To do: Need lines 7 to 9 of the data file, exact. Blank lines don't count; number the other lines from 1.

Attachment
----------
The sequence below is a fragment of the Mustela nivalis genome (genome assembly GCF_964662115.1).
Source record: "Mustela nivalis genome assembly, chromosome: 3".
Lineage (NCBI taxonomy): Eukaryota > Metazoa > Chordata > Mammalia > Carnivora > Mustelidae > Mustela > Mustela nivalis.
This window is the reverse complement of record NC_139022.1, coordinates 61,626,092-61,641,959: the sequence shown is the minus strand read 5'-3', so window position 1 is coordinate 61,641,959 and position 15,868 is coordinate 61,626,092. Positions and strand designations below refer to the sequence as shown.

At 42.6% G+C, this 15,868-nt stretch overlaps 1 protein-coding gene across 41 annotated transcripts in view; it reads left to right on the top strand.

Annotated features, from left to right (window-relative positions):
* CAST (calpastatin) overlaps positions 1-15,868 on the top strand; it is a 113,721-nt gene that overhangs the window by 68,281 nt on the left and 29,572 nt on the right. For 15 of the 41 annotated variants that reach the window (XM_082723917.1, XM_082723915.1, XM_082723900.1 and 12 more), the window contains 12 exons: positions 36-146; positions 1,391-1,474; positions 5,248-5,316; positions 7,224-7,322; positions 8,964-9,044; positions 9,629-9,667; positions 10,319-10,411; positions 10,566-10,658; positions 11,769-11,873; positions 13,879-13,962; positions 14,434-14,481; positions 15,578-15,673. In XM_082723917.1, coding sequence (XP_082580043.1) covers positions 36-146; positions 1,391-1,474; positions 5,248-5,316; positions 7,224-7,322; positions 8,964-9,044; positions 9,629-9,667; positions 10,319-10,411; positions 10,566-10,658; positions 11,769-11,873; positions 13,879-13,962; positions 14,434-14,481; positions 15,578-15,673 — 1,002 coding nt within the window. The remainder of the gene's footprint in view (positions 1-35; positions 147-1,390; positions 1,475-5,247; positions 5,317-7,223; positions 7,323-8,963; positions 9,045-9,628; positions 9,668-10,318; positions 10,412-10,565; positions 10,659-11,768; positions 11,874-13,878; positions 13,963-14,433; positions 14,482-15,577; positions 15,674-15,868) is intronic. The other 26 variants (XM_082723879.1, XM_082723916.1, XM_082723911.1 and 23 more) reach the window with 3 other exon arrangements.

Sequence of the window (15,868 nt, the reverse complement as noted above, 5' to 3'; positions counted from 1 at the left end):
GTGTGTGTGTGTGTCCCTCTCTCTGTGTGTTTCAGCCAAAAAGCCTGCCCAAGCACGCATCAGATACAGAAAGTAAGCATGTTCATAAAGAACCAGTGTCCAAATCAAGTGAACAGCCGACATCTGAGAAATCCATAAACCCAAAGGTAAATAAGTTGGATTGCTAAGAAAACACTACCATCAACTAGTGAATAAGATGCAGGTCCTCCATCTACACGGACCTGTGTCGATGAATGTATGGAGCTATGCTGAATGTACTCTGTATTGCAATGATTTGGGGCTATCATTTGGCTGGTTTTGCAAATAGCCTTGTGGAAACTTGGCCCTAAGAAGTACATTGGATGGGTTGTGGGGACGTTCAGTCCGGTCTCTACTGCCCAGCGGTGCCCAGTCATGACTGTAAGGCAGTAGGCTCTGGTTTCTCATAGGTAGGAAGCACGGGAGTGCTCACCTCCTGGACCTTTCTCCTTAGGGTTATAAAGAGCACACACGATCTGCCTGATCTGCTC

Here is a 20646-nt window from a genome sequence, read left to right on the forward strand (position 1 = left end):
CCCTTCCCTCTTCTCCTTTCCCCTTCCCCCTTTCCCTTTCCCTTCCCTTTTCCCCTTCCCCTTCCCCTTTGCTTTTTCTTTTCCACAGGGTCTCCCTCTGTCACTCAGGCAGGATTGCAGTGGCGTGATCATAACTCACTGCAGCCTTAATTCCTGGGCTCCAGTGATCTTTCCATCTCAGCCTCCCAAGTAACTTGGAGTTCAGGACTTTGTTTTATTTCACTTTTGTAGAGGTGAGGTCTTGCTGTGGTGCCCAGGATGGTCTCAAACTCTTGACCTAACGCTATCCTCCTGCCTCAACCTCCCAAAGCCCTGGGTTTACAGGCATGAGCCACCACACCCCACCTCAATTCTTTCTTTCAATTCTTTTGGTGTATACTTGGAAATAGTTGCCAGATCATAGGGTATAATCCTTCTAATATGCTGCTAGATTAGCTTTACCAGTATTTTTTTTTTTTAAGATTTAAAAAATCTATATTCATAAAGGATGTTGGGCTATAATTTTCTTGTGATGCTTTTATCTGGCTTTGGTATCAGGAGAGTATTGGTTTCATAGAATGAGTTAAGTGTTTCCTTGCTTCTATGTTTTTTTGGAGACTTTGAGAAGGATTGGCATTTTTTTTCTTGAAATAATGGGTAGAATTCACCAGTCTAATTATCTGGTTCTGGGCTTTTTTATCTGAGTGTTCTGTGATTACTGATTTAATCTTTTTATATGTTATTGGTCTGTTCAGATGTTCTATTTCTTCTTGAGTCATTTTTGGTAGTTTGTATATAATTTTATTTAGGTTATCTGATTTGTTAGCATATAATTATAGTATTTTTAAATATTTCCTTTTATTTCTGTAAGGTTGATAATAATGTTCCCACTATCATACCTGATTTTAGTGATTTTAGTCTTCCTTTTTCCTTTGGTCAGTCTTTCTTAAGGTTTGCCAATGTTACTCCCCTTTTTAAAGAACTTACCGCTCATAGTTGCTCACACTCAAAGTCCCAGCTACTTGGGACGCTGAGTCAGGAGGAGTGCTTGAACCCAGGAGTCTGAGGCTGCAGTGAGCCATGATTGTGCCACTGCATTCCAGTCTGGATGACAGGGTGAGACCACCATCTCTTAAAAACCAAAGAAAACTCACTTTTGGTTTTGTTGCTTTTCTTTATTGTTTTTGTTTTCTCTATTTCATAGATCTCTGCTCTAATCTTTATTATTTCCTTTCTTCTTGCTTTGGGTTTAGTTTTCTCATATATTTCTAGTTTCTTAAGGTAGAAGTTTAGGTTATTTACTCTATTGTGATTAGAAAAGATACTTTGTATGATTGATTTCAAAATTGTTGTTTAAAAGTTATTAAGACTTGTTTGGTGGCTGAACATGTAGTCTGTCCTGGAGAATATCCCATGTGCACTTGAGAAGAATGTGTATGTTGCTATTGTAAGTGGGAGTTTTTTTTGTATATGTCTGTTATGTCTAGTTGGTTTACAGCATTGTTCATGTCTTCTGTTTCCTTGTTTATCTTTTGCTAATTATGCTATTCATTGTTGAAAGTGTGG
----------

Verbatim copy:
* CAST (calpastatin) overlaps positions 1-15,868 on the top strand; it is a 113,721-nt gene that overhangs the window by 68,281 nt on the left and 29,572 nt on the right. For 15 of the 41 annotated variants that reach the window (XM_082723917.1, XM_082723915.1, XM_082723900.1 and 12 more), the window contains 12 exons: positions 36-146; positions 1,391-1,474; positions 5,248-5,316; positions 7,224-7,322; positions 8,964-9,044; positions 9,629-9,667; positions 10,319-10,411; positions 10,566-10,658; positions 11,769-11,873; positions 13,879-13,962; positions 14,434-14,481; positions 15,578-15,673. In XM_082723917.1, coding sequence (XP_082580043.1) covers positions 36-146; positions 1,391-1,474; positions 5,248-5,316; positions 7,224-7,322; positions 8,964-9,044; positions 9,629-9,667; positions 10,319-10,411; positions 10,566-10,658; positions 11,769-11,873; positions 13,879-13,962; positions 14,434-14,481; positions 15,578-15,673 — 1,002 coding nt within the window. The remainder of the gene's footprint in view (positions 1-35; positions 147-1,390; positions 1,475-5,247; positions 5,317-7,223; positions 7,323-8,963; positions 9,045-9,628; positions 9,668-10,318; positions 10,412-10,565; positions 10,659-11,768; positions 11,874-13,878; positions 13,963-14,433; positions 14,482-15,577; positions 15,674-15,868) is intronic. The other 26 variants (XM_082723879.1, XM_082723916.1, XM_082723911.1 and 23 more) reach the window with 3 other exon arrangements.

Sequence of the window (15,868 nt, the reverse complement as noted above, 5' to 3'; positions counted from 1 at the left end):
GTGTGTGTGTGTGTCCCTCTCTCTGTGTGTTTCAGCCAAAAAGCCTGCCCAAGCACGCATCAGATACAGAAAGTAAGCATGTTCATAAAGAACCAGTGTCCAAATCAAGTGAACAGCCGACATCTGAGAAATCCATAAACCCAAAGGTAAATAAGTTGGATTGCTAAGAAAACACTACCATCAACTAGTGAATAAGATGCAGGTCCTCCATCTACACGGACCTGTGTCGATGAATGTATGGAGCTATGCTGAATGTACTCTGTATTGCAATGATTTGGGGCTATCATTTGGCTGGTTTTGCAAATAGCCTTGTGGAAACTTGGCCCTAAGAAGTACATTGGATGGGTTGTGGGGACGTTCAGTCCGGTCTCTACTGCCCAGCGGTGCCCAGTCATGACTGTAAGGCAGTAGGCTCTGGTTTCTCATAGGTAGGAAGCACGGGAGTGCTCACCTCCTGGACCTTTCTCCTTAGGGTTATAAAGAGCACACACGATCTGCCTGATCTGCTC